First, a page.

Retraining Strategies

Integrating corrective exercise strategies into your older clients’ programs will increase flexibility and mobility. It’s best to adopt a step-by-step approach, rejuvenating and regenerating soft-tissue structures with self-myofascial release techniques before introducing stretches and joint mobilization techniques.

Here are six corrective exercise strategies (two each for the ankles, hips and torso) to address some of the most common flexibility and mobility issues that affect older adults.

Ankles

Calf massage. This exercise improves the flexibility of the soleus and gastrocnemius muscles, mobilizing the ankle to bend forward more effectively. This allows the body to transfer weight over the foot when walking.

Sit on the floor (against a wall if needed) with legs outstretched. Place a tennis ball on the floor and rest the back of your calf on top of the ball. Find a sore spot on your calf. Maintain pressure on it for 5–10 seconds until it releases, and then move to the next spot. Do each leg for about 1–2 minutes. (Note: If clients have difficulty getting onto the floor, they can do this exercise sitting on a chair with their outstretched leg on top of another chair or stool.)

Calf Massage

All illustrations in this article are adapted from The Biomechanics Method®.

BOSU® Balance Trainer calf stretch. This exercise improves flexibility in the foot and ankle when the leg is behind the body. This stretch also mobilizes the hip by internally rotating it when the foot rolls inward.

Use a split stance on a BOSU® ball. Place both hands on a wall or counter for balance. Keeping the back leg straight, push the heel of the back foot down to stretch the gastrocnemius. Roll the foot and ankle of the back leg inward and then roll it outward. Repeat this movement, rolling the ankle and foot in and out while keeping the back leg straight. As you perform each move, keep your hips square and torso upright. Perform 8–10 repetitions with each leg. (Note: If clients have difficulty balancing on a BOSU ball, they can perform this exercise with their feet on the ground.)

BOSU Balance Trainer calf stretch

Hips

Hip flexor massage. This exercise improves flexibility in the hip flexor muscles, helping to mobilize the hip and leg so they can travel behind the body (and rotate inward) more effectively.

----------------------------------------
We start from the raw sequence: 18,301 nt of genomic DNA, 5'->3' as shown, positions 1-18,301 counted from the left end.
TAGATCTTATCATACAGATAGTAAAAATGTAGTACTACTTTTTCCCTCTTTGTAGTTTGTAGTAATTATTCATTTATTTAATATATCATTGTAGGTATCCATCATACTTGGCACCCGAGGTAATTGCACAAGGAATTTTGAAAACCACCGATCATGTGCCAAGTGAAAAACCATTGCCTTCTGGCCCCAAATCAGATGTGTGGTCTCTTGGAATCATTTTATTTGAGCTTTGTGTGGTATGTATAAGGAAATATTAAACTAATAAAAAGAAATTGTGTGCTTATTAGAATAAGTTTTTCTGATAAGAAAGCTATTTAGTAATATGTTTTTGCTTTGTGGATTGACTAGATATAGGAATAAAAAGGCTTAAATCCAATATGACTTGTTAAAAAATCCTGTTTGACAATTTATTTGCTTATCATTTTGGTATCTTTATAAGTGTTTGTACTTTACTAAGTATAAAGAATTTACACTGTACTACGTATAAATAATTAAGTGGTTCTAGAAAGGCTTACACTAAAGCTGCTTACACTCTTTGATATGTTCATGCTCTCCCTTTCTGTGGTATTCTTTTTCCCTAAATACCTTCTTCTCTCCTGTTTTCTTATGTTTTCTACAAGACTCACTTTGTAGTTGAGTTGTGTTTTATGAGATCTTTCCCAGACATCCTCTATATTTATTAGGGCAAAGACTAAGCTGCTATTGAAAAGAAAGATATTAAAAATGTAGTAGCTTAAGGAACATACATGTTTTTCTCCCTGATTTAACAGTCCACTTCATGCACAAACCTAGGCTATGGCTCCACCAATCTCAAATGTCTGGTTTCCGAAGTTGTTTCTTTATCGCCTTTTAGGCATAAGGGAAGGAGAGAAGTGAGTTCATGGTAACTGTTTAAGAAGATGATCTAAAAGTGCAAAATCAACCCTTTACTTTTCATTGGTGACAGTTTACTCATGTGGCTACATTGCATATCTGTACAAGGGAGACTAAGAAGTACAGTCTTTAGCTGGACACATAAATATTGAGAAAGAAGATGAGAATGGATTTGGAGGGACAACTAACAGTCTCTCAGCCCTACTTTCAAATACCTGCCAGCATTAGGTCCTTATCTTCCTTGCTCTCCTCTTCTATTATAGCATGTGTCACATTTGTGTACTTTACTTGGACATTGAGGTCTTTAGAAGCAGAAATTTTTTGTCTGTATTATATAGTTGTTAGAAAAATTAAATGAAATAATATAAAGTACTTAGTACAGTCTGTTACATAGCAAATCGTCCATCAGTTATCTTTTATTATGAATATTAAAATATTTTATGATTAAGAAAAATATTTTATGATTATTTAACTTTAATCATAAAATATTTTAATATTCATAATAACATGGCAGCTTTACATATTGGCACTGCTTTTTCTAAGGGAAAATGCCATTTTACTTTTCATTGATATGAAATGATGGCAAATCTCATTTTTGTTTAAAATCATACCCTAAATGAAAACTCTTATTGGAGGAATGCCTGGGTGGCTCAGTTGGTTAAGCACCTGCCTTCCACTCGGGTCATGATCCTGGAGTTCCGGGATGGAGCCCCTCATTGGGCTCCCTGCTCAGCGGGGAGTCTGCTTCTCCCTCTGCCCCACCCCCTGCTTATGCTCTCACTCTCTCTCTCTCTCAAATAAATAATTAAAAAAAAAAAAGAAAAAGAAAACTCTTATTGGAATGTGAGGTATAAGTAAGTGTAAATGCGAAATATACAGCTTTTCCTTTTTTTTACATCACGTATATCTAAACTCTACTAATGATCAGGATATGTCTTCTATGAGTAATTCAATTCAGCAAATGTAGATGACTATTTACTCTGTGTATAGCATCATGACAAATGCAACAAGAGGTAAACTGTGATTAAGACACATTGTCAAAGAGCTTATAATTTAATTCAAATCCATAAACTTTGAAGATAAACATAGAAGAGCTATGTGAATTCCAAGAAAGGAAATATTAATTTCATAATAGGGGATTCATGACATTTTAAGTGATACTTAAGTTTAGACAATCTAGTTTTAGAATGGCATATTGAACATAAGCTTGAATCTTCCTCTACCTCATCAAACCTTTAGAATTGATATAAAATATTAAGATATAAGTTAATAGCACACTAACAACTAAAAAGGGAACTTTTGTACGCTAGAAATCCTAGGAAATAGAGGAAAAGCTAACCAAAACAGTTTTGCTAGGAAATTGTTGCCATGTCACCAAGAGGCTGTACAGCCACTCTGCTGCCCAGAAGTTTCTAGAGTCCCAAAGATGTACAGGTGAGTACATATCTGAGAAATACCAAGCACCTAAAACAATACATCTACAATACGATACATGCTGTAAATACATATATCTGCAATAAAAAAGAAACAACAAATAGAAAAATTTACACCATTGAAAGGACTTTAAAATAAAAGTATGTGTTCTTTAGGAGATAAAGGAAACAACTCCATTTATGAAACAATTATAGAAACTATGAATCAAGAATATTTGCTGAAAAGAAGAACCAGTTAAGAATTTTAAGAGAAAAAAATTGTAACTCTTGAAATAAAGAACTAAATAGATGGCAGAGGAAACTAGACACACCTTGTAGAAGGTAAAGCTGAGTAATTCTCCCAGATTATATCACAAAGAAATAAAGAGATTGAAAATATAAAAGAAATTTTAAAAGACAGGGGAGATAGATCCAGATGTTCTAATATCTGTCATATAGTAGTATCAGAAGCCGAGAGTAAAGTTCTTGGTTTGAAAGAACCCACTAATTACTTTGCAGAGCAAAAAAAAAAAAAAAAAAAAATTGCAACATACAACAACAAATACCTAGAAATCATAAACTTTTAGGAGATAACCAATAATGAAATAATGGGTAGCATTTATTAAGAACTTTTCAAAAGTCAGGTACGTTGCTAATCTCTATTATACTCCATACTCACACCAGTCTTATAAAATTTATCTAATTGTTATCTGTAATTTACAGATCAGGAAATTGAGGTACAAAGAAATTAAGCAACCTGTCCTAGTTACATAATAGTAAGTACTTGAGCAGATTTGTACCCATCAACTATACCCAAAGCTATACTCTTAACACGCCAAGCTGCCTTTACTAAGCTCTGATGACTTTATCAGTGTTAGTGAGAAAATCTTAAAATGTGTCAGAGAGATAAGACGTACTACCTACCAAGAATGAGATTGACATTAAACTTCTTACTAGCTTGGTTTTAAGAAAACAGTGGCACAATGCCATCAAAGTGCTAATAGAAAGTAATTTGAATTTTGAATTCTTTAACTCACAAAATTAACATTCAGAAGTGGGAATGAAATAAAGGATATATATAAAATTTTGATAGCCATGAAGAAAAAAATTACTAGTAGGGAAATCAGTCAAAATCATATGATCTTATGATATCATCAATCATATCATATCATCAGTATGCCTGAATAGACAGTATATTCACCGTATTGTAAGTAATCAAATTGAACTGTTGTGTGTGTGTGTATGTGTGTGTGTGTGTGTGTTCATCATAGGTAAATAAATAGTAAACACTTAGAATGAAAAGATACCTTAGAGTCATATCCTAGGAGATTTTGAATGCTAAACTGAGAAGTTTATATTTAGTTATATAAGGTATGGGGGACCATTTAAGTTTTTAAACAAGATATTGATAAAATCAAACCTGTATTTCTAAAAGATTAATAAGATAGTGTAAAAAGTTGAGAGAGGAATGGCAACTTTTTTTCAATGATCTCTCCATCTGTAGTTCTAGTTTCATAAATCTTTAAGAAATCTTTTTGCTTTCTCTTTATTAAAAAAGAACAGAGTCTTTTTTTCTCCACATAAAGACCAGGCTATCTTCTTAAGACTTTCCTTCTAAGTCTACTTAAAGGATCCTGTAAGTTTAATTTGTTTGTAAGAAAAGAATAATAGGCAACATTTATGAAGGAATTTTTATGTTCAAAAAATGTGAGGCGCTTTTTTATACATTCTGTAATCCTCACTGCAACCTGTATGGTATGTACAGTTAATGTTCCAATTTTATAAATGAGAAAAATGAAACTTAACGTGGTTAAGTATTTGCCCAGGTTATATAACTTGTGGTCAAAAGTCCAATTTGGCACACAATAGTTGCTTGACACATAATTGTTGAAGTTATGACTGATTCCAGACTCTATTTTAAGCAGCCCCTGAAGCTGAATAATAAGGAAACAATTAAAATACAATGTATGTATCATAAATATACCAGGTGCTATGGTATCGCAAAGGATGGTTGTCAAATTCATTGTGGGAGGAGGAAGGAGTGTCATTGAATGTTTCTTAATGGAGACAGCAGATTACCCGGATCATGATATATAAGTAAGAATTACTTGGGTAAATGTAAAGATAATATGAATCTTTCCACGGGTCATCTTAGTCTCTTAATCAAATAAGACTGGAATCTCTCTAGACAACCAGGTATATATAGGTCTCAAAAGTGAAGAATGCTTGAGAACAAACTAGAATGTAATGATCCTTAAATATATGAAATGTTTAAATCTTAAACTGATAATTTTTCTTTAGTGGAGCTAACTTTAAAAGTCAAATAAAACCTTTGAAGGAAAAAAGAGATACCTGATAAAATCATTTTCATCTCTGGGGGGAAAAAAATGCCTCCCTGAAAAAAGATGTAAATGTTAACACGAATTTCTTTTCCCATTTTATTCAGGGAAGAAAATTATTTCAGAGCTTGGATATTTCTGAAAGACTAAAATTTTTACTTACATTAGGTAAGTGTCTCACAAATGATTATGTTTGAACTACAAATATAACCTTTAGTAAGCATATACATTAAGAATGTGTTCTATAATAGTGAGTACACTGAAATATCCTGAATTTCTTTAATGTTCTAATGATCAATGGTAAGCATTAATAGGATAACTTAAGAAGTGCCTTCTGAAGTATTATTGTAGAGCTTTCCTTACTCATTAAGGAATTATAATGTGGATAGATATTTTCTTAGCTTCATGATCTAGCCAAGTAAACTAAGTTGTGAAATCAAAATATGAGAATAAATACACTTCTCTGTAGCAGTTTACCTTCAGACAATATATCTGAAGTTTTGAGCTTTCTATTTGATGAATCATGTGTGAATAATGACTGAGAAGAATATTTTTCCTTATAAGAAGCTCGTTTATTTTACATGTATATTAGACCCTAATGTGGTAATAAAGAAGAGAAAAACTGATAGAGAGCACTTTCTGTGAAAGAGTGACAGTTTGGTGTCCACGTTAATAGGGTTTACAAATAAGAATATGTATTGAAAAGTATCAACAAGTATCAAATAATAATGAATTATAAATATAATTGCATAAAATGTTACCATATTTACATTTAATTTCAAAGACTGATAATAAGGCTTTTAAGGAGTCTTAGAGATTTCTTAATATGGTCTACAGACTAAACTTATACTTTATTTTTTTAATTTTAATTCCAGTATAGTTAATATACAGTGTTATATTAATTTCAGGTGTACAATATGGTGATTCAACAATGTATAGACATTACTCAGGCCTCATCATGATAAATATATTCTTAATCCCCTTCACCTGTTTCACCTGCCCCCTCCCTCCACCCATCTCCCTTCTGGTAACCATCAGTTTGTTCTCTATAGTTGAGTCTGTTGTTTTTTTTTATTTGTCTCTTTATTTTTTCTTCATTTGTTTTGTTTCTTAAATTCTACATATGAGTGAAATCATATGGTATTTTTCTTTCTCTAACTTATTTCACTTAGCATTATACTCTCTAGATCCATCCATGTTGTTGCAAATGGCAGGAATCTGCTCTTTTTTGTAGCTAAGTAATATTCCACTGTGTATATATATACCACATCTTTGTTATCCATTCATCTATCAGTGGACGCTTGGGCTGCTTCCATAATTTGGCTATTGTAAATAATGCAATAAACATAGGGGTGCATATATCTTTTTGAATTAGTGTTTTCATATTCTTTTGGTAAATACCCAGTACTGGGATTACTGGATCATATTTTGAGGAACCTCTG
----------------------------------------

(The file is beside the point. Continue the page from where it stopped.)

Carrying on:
Lie face down on the floor with legs outstretched. Place a tennis ball under the front of one hip. Find a sore spot. Maintain pressure on it until it releases (5–10 seconds), and then move to the next spot. Release all sore spots from the front of that hip all the way up to the side of your bellybutton. Do each side for about 1–2 minutes. (Note: If clients have difficulty getting onto the ground, they can perform this exercise lying in bed with a book underneath the ball to prevent it from sinking into the mattress.)

Hip Flexor Massage

Step back with arm raise. This exercise improves the leg’s ability to travel behind the body (and the ankle’s ability to bend forward over the foot), mimicking the way the body should transfer weight over the weight-bearing leg when walking.

Step back with the right leg while raising the right arm overhead. As you perform this movement, make sure both feet face forward, and do not overarch the lower back. Complete the movement on the right side by stepping forward with the right leg while bringing the arm down. Then step backward with the left leg and raise the left arm to complete the movement on the left side. Perform 6–10 repetitions on each side, maintaining proper form: feet facing forward, hips square and shoulders down throughout the movement.

Step Back with Arm Raise

Torso

Tennis ball on lower back and lower ribs. This exercise improves flexibility in the posterior oblique muscles, promoting trunk mobility and improving torso rotation.

Lie on the floor with knees bent. Place a tennis ball under one side of your spine in the space just above the back of your hips, at the bottom of your rib cage. Find a sore spot. Maintain pressure on it until it releases (5–10 seconds), and then move to the next spot. When you have loosened all the muscles on one side of your lower back and lower ribs, switch to the other side. Do each side for about 1–2 minutes. (Note: If clients have difficulty getting onto the floor, they can perform this exercise lying in bed with a book underneath the ball to prevent it from sinking into the mattress.)

Tennis Ball on Lower Back

Wall stretch. This exercise improves torso rotation and coordinates it with the feet, ankles and legs, mimicking correct whole-body walking mechanics.

Stand sideways to a wall in a split stance with the foot closer to the wall forward. Rotate the upper torso toward the wall, but keep the head, hips, legs and feet facing straight forward. Place both palms flat against the wall, and hold the stretch for about 20–30 seconds without shifting or bending the spine or hips to the side. Repeat on the other side.

Wall Stretch

Keep Them Moving—and Walking

A regular walking program provides many physical and mental benefits, especially for older exercisers. When you identify imbalances and compensations in your older clients, you can integrate corrective exercises into their workouts to keep them pain-free and enjoying their daily walks (and health) for many years to come.